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The Vax Pack

mask 14

Sorkin was a player in the games who always wore a mask, long after the epidemic. He had done so long before it as well. Some of the other players made fun of him before, others during, but now a specific set made fun of him now. This group of ridiculers also seemed a little angrier than the others before.

The whole thing always made me uncomfortable, so one day I asked Sorkin, who had since added a hoodie, “why do you still wear the mask, honestly?”

Maybe he smiled or he didn’t, I couldn’t be sure, but behind his sunglasses his eyes probably lit up, and he said something.

I wasn’t exactly sure what it was, but it clearly sounded very smart.

From then on I told the crew of furious anti-maskers to bug off when they complained about him, because clearly the mask had no effect for them, all while our friend Sorkin benefitted from it.

Anyway, one day I went to the charity room to play cards. They had strictly no hat rule after some gang activity, and even sunglasses were rumored to be on the ban list soon for identification purposes.

So I barely recognized Sorkin when he silently sat down at my table wearing only a light facial mask. The other players frowned, but Sorkin had been healthy so long who could doubt that there was something in it?

As usual, Sorkin won but left early and without saying a word. “Always on a schedule,” I said, thinking it might even ingratiate me with his grumpy critics.

However, my offering didn’t satisfy them. “I hate maskers,” one grumbled. “It’s like they’re hiding something.”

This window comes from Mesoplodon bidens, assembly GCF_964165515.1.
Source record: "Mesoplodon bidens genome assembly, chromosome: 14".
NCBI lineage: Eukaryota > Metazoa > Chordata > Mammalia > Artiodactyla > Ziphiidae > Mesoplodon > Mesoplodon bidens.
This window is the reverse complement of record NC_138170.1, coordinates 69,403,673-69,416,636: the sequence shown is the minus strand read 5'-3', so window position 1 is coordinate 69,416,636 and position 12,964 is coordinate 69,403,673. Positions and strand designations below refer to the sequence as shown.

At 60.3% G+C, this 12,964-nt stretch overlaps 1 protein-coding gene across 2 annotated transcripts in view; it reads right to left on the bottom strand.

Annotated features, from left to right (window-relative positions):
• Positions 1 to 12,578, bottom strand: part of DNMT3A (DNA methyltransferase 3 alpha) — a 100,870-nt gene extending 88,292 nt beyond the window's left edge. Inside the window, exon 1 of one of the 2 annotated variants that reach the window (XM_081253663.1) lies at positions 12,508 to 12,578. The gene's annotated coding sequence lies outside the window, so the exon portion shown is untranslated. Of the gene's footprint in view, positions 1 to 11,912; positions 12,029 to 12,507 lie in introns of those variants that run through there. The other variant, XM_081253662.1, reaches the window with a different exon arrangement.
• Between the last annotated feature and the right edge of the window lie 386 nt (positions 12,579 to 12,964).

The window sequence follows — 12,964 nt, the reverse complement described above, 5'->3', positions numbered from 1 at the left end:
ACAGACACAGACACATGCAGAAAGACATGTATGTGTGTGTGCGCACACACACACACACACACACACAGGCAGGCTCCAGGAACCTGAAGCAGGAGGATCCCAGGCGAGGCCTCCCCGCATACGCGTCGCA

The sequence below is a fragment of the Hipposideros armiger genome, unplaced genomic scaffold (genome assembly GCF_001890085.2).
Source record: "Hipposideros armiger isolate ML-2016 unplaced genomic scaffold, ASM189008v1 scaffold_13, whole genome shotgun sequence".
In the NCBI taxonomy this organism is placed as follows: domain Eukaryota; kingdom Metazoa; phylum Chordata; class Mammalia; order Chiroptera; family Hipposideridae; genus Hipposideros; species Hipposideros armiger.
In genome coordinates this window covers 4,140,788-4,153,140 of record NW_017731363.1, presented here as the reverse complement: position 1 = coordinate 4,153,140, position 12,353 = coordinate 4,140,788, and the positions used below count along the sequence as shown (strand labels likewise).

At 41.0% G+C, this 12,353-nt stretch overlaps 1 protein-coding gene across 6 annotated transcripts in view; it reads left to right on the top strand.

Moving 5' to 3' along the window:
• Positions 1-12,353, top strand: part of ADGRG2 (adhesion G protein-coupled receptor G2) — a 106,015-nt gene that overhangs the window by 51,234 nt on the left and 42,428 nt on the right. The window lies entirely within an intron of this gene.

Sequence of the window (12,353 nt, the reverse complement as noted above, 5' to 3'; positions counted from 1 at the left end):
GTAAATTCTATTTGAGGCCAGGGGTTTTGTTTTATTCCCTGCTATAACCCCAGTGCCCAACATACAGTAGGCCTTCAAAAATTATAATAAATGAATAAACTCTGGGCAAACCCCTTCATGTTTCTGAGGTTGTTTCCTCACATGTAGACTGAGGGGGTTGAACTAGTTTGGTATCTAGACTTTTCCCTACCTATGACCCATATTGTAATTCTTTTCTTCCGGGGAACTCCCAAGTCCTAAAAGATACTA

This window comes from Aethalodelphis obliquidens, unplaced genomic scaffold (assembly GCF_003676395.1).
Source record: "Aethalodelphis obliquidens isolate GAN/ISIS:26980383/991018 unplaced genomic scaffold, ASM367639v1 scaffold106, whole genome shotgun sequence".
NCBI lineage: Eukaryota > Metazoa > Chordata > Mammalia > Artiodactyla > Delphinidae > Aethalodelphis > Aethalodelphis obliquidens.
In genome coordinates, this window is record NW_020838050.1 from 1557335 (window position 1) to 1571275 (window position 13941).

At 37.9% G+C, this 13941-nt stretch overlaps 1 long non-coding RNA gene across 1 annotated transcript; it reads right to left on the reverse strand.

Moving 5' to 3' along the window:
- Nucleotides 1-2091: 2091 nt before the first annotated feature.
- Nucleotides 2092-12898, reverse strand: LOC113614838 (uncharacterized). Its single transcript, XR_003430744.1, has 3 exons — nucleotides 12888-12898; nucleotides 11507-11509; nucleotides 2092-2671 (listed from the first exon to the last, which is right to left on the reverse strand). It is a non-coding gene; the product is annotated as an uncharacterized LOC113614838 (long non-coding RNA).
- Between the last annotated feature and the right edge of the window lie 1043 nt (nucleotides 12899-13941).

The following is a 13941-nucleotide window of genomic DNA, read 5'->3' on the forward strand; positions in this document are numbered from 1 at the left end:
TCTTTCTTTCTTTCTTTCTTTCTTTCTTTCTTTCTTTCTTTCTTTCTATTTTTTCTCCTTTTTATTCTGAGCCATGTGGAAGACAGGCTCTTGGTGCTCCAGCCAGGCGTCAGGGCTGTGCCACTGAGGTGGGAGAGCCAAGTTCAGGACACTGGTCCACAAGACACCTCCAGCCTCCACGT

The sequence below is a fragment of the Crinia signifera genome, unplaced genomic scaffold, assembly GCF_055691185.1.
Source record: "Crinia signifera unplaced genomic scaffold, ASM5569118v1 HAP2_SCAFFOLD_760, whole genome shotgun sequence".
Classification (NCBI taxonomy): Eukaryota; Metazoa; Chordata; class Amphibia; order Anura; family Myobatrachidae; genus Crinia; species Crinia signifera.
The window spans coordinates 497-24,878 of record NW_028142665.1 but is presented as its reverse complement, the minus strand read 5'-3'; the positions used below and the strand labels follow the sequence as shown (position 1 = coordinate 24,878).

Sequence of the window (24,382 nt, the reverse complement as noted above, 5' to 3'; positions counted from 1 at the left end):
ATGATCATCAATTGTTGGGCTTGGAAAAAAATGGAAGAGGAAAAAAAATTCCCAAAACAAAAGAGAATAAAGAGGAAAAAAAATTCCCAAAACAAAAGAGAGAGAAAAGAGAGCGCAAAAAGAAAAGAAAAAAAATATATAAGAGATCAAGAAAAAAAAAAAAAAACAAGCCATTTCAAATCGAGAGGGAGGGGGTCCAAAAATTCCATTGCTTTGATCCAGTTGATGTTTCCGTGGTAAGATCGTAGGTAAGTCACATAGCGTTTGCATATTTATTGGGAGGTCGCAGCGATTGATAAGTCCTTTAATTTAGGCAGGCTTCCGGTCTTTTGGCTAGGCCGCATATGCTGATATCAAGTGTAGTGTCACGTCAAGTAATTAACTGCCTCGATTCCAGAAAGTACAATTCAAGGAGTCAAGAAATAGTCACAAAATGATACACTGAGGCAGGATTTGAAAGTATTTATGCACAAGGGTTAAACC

“Their face!” one wag said, to some laughter.

“Masks don’t work, there are studies that prove it.”

“And the opposite,” the dealer added quietly.

I had had enough. “If Sorkin feels he benefits from it, why shouldn’t he do it? If it makes you uncomfortable, you just have to get over it.”

The table grumbled and most of them didn’t speak to me afterward. Marky stopped drinking with me after the games, and Headache Dan didn’t buy my action. My invites to the Saturday Howler in the basement stopped, true, but after the robbery at gunpoint had happened, I was less interested anyway. (They never found out who did it, which bothered some.) Later I found a new room to play in.

I had gotten my way and solved an imaginary problem. All it takes is a little subtle social understanding, I realized, and the wrong people end up going away. There’s always a clear solution, in my view. I see Sorkin here and there, but I’m not sure he knows my name yet.

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